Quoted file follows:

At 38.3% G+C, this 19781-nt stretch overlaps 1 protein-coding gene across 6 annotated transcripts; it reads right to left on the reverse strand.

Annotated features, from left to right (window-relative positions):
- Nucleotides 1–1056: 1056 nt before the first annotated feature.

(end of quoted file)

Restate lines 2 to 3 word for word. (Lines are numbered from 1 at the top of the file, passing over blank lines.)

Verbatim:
Annotated features, from left to right (window-relative positions):
- Nucleotides 1–1056: 1056 nt before the first annotated feature.